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The AC feeds a diode bridge then to the big e-Cap which might be getting about 75% of its rated voltage (TBD?) So If you had a variable ACDC supply or a computer DC supply and the above $10 variable DCDC you can determine a working DC voltage. The Vdc will be slightly higher than Vac. (40% with no load)

I could then choose a transformer to replace it, such as one of these. ~ $16 usd 45VA (~watts)
I would just figure out what voltage it needs to run and replace the transformer with a very easily accessed, and safety feature packed DC power adapter. Add a barrel connector and just plug it in. Modern DC adapters have nice overcurrent protection, and give a very stable dc supply so your old, big and expensive cap won't have to be replaced any time soon. You may even have a 19v laptop supply or a 12v supply (depending on the result of your power supply test). If that works and you can fix this at no cost (other than your variable power supply, a barrel connector and some wire.
Got the $50 power supply off Ebay delivered today. Hooked it up starting with 5 volts, then 10, 12, 15.... and around 20v it started to work but not very well. Wasn't until I hit 24 volts that it seems fully functional. Will put all the rollers back in for another test to confirm everything works and it takes a 24v transformer before searching for one.

Works great with 24VDC. Someone in another forum said I should use a 18V transformer because it's AC. Really?
Yes, 18VAC will produce about 25VDC at peak. Under load, the voltage will normally drop to the 22 to 24VDC while operating under a light load. Under heavy load, it might drop to 20V. A 24VAC transformer will give almost 34VDC peak. The question to that is, would 34V damage anything? Under heavy load, that 34V will drop to 26 to 30VDC, depending on transformer VA rating.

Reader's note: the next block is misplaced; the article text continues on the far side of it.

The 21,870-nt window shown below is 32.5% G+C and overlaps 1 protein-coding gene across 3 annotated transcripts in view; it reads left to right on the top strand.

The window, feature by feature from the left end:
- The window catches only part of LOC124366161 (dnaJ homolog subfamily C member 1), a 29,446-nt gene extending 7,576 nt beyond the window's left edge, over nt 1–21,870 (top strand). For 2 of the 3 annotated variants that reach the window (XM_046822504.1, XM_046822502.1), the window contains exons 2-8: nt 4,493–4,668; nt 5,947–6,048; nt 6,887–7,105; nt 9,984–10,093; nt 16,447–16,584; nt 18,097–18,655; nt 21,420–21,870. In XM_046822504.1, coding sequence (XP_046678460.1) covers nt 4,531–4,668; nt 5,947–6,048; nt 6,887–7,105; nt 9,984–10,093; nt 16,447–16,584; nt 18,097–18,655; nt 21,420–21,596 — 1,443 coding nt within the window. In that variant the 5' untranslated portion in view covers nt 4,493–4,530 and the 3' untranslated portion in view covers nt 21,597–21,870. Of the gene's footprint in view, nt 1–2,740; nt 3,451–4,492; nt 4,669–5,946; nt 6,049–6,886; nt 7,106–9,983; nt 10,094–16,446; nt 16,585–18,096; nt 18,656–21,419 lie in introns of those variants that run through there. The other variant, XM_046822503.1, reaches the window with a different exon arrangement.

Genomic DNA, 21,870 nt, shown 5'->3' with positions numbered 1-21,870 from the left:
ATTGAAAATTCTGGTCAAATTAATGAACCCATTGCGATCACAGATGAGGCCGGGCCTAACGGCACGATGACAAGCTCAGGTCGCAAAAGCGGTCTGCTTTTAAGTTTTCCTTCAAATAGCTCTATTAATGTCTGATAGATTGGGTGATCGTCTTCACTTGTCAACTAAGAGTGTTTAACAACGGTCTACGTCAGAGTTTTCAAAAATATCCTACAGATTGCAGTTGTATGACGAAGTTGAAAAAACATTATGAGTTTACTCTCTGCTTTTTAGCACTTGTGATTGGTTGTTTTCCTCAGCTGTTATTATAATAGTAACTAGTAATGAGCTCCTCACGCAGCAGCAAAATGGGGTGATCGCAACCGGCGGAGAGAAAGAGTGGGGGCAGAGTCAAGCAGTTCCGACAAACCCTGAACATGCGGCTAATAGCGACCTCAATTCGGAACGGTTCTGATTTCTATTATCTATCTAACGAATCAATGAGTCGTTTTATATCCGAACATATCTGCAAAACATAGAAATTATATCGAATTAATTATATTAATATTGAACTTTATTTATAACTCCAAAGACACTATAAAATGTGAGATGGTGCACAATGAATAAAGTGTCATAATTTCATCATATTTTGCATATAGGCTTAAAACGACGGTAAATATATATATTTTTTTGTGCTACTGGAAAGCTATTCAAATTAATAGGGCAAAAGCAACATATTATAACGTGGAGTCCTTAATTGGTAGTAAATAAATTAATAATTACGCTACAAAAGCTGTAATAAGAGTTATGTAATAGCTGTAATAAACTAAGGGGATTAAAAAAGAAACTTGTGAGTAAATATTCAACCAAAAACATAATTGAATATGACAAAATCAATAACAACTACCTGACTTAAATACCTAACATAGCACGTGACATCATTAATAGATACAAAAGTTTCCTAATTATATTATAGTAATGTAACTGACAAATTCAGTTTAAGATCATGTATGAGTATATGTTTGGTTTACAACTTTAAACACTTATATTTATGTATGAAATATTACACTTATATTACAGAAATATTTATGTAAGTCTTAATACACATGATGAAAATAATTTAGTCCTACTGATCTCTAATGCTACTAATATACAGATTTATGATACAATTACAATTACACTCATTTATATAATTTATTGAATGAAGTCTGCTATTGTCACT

Recheck the component voltage ratings around the rectifier diodes, if they are ALL rated 50VDC or better, then a 24VAC may work ok. Test your printer at 30VDC first, see if it works ok. Measure the maximum current drawn. 30V x current will give approximate VA rating required for transformer
There's a big black reservoir capacitor on the left of the first picture - what voltage rating does it have? - the required DC voltage is probably going to be between 24V DC (which just works) and the voltage rating of the capacitor, probably 35V?.
18 volt transformers in this footprint are around $50 with shipping. Any reason I couldn't use this 20V model I could get for $15? Don't think I have this typewriter on for more than 15 minutes at a time.

if 24 V is minimum reliable DC and the grid is +/-10% Vac then you want 24Vdc minimum when the grid -10%

I agree with Diver300 that 20 to 40 is safe. A 24Vac transformer is my answer as others also predicted. This will produce 40% higher Vdc with no load and 24 Vdc at max load with min grid Vac. -10%

The one I found earlier for 115V or 120V should do. $16.25 + ship + tax
If you test it by raising the voltage towards 35V, the symptom will be that the waste heat will show up on the regulator being too hot to touch.>60'C This may fine tune our design by committee answer. +85'C is safe for a case temp. The Xfmr VA rating must be 30% higher than the Vdc VA product because RMS current only flows <=25% of the time near Vpk charging the 10 mF cap and poor power factor affects losses. <= my sim